Category Archives: New

The Game Awards, formerly known as the VGX and VGAs, will be broadcast live, and you can watch the winners, new game trailers, and surprise announcements here.

The nominees for the the former VGAs have already been announced, and you’ll get to see who the winners are live on Friday, December 5 at 6PM PST. We’ll have a livestream of the show embedded above as well as interviews from the red carpet and analysis and commentary immediately after show.

While the focus of the VGAs will, obviously, be on awards, the event also promises to reveal new trailers for upcoming games and “more than a dozen world premieres.” However, Bethesda has already confirmed that one of those reveals will not be for a new Fallout. And a Microsoft executive has confirmed there will be no new Xbox One exclusives announced at the show (but that doesn’t rule out multiplatform games).

Don’t worry if you miss the show live, we’ll have all the new trailers and a list of the award winners right here on GameSpot. And be sure to tune in over the weekend for even more exciting new announcements as Sony hosts the PlayStation experience over the weekend.

It’s a free-to-play, “persistent-world strategy game” from Creative Assembly.

London-based developer Creative Assembly has announced Total War Battles: Kingdom, a free-to-play, “persistent-world strategy game,” due out “soon” for mobile devices and PC. Set during the turn of the 10th century, Kingdom combines realm-building and tactical battles, according to publisher Sega.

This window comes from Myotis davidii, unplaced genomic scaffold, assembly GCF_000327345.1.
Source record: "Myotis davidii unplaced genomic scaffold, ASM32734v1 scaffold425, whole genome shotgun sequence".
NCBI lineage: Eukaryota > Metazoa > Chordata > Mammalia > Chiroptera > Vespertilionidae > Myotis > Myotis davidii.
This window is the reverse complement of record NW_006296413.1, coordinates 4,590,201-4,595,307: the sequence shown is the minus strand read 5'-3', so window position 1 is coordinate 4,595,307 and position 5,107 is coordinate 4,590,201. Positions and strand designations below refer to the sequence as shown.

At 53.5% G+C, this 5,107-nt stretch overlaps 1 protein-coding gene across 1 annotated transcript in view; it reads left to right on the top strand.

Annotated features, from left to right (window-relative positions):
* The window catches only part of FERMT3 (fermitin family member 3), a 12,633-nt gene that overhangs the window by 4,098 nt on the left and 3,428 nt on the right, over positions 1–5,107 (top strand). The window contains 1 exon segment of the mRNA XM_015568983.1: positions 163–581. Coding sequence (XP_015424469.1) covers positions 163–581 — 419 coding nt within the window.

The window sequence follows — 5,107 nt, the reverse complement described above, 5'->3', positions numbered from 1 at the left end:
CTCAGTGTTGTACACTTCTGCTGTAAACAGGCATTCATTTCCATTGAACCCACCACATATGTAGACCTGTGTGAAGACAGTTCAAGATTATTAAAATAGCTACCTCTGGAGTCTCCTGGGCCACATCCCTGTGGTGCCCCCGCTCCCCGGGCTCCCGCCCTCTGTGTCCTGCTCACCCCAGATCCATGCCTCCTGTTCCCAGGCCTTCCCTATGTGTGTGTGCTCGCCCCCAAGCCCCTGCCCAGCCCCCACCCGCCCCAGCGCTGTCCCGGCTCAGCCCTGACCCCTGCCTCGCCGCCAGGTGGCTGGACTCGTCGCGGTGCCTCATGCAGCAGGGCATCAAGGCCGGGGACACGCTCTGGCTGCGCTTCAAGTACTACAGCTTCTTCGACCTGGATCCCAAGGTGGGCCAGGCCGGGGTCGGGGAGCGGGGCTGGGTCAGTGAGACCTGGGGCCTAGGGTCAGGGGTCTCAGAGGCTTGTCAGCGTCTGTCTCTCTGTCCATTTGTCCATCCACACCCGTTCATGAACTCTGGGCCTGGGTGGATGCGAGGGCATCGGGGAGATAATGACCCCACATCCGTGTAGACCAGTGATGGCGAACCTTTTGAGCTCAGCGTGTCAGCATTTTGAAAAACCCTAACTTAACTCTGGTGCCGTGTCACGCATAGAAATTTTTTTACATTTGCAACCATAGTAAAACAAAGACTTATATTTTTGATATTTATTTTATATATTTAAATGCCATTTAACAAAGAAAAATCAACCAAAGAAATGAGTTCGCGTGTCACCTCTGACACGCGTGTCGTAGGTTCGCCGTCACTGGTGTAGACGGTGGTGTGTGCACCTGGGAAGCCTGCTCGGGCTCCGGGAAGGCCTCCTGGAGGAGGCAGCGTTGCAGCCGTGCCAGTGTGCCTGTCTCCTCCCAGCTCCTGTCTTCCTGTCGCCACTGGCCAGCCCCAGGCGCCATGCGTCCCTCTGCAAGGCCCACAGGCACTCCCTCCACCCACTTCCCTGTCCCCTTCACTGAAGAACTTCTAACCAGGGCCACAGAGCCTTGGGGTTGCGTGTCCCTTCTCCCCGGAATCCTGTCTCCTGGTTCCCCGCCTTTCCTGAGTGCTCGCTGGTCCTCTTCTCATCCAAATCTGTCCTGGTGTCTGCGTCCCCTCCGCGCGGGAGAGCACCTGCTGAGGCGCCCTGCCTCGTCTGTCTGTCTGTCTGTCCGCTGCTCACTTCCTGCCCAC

“Ultimately, players will be able to join in massed multiplayer wars against other lords in a fight for the throne,” reads a line from the game’s description. “Deception, spying, and outright betrayal against enemies and friends alike will see the devious player rewarded.”

Creative Assembly’s Renaud Charpentier said Kingdom benefits from the developer’s learnings on Total War Battles: Shogun, the spinoff released in 2012. Charpentier says Kingdom was designed to be accomodating to players wherever they are.

“Whether that’s on the move or at work over lunch,” he said. “It shouldn’t matter where you want to play; we want to make it easy to come back again and again to your flourishing Kingdom. Then, we ramp up the complexity and challenge, adding more options to your Machiavellian schemes.”

Kingdom will be available soon via a closed beta on PC. You can register for the beta at the game’s website today. For more on Kingdom, check out the trailer above.

In addition to Kingdom, Creative Assembly is working on Total War: Attila and Total War Arena. The studio’s most recently released game was Alien: Isolation.